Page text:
Lynette Peluso

With two hot new projects on the horizon, Johnathon Schaech is one to watch this summer.

Best known for his breakthrough role in Tom Hanks’ 1996 directorial debut, That Thing You Do!, Johnathon Schaech has carved out an intriguing career of projects ranging from art-house indies to hit horror flicks. With two promising new projects — Showtime’s buzzy drama Ray Donovan and 7500, the new film from The Grudge director Takashi Shimizu — now is a good time to get reacquainted with the 20-year Hollywood veteran.

American Way: Was there anything you learned from working with Tom Hanks that helped guide your career?
Johnathon Schaech: After I started working with other people, I looked back and thought about how he treated everybody. He was so professional and so specific about what he wanted. He’d always tell us that we could do no wrong. I started realizing that I could do a lot wrong. [Laughs] His one rule was that you’ve got to come to the set knowing your lines, and from there we would just play.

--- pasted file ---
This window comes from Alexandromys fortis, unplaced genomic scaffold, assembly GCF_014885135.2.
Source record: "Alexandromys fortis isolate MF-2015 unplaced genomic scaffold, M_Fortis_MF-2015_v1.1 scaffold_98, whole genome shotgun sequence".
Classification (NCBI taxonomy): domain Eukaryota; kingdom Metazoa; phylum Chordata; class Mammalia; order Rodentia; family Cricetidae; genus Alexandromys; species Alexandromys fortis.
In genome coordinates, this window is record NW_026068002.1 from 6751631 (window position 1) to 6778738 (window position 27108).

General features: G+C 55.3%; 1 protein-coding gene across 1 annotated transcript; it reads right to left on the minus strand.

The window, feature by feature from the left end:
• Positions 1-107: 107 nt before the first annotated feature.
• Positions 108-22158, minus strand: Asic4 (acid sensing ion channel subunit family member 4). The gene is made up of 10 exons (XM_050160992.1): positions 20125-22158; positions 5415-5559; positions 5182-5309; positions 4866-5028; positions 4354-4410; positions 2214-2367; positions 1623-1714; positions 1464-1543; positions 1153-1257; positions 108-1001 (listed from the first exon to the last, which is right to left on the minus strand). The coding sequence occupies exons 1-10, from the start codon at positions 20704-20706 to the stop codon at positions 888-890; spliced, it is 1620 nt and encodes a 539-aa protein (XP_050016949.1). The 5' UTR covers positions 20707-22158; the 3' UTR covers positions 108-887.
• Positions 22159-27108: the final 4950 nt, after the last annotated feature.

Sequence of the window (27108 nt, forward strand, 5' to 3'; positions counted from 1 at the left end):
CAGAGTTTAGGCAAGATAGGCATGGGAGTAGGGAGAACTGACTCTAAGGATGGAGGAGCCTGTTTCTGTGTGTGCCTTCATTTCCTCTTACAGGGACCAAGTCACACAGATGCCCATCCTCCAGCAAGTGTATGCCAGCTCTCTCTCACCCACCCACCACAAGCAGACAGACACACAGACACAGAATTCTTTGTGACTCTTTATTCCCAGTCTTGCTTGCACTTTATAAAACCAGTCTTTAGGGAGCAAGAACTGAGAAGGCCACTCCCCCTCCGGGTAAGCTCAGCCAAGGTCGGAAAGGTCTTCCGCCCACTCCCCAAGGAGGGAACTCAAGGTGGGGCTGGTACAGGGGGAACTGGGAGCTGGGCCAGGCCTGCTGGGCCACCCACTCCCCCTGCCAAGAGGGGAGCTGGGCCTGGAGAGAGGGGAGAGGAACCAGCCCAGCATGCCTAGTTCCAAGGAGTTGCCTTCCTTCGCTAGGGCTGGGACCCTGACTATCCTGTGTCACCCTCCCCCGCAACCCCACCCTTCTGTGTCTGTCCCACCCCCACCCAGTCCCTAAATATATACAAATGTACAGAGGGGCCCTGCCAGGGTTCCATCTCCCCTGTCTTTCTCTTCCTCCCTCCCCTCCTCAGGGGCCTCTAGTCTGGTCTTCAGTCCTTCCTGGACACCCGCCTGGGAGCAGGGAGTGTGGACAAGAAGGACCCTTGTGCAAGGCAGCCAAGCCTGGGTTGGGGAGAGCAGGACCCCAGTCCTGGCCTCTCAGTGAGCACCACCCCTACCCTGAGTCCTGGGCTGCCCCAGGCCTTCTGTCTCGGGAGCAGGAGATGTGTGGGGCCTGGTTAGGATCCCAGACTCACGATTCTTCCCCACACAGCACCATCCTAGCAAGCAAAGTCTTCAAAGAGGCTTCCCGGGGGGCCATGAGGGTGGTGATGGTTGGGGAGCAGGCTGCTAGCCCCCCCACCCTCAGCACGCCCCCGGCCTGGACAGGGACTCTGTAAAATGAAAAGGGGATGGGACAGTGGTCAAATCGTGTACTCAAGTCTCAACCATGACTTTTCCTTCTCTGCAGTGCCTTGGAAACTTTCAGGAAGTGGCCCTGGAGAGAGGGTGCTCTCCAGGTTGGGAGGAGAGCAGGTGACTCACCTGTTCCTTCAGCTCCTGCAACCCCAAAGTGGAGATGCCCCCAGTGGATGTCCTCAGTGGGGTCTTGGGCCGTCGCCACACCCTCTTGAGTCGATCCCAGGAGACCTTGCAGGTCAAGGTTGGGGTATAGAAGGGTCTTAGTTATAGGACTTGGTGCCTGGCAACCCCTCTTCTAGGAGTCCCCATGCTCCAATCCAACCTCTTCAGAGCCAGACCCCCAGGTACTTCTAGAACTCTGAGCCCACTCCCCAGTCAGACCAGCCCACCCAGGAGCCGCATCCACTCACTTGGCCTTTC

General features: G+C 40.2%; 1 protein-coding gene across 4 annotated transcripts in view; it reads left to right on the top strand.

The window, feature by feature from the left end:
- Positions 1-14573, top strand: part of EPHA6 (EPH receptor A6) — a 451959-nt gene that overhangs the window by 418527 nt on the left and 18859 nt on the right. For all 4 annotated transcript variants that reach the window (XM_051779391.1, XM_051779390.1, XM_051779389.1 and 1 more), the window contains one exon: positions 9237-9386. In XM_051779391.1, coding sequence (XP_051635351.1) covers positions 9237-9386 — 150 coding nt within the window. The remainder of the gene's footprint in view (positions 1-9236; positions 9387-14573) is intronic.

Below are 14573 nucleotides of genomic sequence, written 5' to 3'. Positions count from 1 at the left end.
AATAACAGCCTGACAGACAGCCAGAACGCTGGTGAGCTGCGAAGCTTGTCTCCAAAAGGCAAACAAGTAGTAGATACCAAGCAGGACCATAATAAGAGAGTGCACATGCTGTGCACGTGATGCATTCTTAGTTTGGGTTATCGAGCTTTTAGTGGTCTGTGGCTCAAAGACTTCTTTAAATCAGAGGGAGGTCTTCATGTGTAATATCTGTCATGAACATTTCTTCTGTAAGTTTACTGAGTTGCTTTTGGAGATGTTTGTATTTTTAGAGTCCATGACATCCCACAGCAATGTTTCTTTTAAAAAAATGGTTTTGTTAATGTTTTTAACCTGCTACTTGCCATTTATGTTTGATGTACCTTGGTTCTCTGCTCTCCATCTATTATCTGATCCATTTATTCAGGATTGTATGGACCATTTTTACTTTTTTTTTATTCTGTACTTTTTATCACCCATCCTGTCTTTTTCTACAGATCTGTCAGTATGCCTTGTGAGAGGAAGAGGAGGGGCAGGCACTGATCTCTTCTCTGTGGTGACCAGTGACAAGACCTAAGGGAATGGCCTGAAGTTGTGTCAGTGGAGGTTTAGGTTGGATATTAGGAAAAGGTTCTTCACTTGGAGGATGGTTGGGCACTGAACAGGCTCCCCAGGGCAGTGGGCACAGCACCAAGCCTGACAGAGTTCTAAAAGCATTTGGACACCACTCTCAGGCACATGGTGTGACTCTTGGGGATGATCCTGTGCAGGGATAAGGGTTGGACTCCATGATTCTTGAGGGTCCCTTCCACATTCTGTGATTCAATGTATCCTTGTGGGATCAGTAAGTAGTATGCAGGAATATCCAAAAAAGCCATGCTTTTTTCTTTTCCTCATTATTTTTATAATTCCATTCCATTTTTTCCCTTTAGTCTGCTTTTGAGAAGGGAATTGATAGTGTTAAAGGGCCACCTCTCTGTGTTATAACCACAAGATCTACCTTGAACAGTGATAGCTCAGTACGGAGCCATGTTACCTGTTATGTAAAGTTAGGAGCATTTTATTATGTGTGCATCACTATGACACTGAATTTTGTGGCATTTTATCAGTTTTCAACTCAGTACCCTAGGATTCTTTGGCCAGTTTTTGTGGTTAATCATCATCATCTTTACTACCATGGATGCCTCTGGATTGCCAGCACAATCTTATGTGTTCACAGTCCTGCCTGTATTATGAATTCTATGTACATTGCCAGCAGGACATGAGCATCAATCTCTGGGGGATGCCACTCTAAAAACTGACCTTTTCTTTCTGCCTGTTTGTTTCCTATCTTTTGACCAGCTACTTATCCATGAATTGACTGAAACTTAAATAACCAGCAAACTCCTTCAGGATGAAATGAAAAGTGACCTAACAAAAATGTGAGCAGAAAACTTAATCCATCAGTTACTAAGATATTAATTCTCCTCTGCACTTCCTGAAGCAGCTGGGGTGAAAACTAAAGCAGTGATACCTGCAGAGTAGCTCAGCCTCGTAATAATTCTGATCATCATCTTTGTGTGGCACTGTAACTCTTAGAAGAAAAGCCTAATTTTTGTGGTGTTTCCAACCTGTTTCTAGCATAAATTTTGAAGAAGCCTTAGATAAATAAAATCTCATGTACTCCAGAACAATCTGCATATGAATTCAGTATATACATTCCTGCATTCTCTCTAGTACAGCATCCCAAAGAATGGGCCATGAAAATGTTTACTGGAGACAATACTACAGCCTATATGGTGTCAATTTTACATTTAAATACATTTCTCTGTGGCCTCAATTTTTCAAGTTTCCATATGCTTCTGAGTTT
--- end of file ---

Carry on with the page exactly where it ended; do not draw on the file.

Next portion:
AW: Is it true that your Hush co-star Jessica Lange helped you overcome dyslexia?
JS: Yeah. I always thought I was autistic; reading-comprehension skills were not my best. But she took me under her wing and said, “Your instincts as an actor are brilliant, but you have trouble with the literary side. You need to start writing and comprehending how scenes are constructed.” I started writing every single day, and I got better and better while feeding this creative muscle.

AW: What can you tell me about Ray Donovan?
JS: Liev Schreiber plays Ray Donovan, a Hollywood fixer who shuts down some of the storylines we see in the National Enquirer before they get out. It’s got a ripped-from-the-headlines feel. I play a movie star, and he’s always taken care of me. I did something in my past with Ray’s dad (Jon Voight), who gets out of prison and comes after me. They’re really pushing the envelope with this show, and it follows Dexter.

AW: What’s the story behind the script you’ve co-written for Adam Sandler’s production company?
JS: In 1963, a West Coast baseball team made it to the Little League World Series, winning games in 13 different cities along the way. In each of those cities, their coach would rob banks to fund their travels. True story! Nine of the players on that team ultimately made it to the major leagues. I got the story from Rick Dempsey, who was a catcher for the Baltimore Orioles. We’re waiting to hear if [Happy Madison] is going to make it into a film, and we’re actively pitching a book now.